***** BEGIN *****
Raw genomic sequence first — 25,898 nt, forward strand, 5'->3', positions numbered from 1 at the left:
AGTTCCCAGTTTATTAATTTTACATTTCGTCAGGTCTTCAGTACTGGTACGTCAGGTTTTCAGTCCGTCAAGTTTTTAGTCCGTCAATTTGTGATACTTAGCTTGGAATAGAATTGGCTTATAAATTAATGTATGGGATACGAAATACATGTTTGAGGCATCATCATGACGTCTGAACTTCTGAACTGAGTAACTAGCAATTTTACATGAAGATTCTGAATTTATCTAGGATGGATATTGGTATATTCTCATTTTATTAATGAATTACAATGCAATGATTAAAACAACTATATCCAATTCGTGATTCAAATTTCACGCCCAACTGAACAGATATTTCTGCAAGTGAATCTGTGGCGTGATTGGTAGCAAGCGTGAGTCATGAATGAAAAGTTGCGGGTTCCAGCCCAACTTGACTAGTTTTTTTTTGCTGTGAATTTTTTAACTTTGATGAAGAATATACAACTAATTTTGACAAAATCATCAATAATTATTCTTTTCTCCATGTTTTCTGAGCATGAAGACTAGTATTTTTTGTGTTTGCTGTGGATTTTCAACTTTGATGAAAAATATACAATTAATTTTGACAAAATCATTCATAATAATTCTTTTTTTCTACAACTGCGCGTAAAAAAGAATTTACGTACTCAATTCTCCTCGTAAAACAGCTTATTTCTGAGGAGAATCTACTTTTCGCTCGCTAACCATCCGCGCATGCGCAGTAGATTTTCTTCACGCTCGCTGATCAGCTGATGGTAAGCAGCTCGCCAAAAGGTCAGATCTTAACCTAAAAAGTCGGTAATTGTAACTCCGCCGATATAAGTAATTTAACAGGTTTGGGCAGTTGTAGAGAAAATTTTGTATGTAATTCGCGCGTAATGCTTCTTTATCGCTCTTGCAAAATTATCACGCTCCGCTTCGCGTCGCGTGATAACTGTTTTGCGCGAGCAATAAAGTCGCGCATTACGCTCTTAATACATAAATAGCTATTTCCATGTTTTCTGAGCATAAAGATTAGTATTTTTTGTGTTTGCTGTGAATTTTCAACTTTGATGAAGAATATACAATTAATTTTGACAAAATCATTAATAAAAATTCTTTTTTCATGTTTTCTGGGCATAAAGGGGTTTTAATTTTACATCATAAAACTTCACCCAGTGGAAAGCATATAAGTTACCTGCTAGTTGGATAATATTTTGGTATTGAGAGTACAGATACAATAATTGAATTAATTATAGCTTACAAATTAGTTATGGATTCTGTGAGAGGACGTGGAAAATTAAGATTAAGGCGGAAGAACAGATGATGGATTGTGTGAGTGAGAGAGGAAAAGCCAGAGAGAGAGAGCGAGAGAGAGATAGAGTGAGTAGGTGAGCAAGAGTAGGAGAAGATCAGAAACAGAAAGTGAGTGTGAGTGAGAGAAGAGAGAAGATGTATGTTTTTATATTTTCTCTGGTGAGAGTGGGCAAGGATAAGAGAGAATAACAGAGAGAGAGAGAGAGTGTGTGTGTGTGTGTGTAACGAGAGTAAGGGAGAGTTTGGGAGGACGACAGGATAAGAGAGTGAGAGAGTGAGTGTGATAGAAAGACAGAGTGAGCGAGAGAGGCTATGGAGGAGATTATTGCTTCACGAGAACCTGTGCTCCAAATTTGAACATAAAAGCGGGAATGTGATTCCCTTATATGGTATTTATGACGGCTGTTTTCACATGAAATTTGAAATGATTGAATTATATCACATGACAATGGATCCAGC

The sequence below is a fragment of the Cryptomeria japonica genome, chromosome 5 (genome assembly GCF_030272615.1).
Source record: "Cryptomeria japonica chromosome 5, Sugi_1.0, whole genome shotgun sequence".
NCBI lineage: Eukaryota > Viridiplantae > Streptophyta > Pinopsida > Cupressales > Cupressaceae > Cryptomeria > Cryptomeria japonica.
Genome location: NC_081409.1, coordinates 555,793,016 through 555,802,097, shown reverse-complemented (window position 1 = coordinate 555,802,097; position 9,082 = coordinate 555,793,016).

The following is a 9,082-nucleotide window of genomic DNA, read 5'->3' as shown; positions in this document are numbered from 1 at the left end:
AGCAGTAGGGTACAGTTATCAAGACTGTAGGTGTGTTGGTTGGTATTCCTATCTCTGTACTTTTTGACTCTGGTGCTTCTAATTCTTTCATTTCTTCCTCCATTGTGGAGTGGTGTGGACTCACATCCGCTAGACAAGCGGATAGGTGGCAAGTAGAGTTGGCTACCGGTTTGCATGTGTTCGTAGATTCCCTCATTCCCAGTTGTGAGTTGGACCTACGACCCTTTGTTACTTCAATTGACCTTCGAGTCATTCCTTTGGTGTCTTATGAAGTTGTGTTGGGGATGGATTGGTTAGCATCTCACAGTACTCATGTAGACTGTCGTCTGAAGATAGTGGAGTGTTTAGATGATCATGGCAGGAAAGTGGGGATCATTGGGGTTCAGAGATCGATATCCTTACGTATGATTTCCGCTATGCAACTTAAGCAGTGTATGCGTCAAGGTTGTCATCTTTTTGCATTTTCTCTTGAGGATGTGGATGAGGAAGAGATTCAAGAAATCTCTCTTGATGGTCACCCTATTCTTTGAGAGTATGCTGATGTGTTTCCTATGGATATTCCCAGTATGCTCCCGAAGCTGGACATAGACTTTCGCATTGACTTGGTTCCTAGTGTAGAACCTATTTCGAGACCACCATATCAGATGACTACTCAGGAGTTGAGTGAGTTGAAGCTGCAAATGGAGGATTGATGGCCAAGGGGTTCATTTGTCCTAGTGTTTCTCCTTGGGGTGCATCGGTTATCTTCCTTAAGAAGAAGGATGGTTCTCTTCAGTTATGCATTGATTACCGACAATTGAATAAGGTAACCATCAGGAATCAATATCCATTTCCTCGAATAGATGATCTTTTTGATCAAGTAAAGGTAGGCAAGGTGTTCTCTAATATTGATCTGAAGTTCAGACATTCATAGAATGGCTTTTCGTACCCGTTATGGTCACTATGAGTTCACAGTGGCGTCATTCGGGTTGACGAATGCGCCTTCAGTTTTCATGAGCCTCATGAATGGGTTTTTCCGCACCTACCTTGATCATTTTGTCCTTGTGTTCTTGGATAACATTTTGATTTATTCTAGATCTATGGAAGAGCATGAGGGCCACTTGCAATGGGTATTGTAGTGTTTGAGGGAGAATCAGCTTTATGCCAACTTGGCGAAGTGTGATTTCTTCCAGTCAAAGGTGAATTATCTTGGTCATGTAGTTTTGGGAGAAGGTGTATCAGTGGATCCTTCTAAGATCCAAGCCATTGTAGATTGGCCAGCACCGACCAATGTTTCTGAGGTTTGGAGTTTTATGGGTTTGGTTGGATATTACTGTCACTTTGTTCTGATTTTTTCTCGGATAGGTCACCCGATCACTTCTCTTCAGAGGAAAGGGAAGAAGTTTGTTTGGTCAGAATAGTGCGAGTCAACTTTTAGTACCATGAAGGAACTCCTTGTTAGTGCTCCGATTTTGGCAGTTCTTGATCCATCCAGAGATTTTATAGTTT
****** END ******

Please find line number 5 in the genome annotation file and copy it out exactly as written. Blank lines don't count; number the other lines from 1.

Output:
NCBI lineage: Eukaryota > Viridiplantae > Streptophyta > Pinopsida > Cupressales > Cupressaceae > Cryptomeria > Cryptomeria japonica.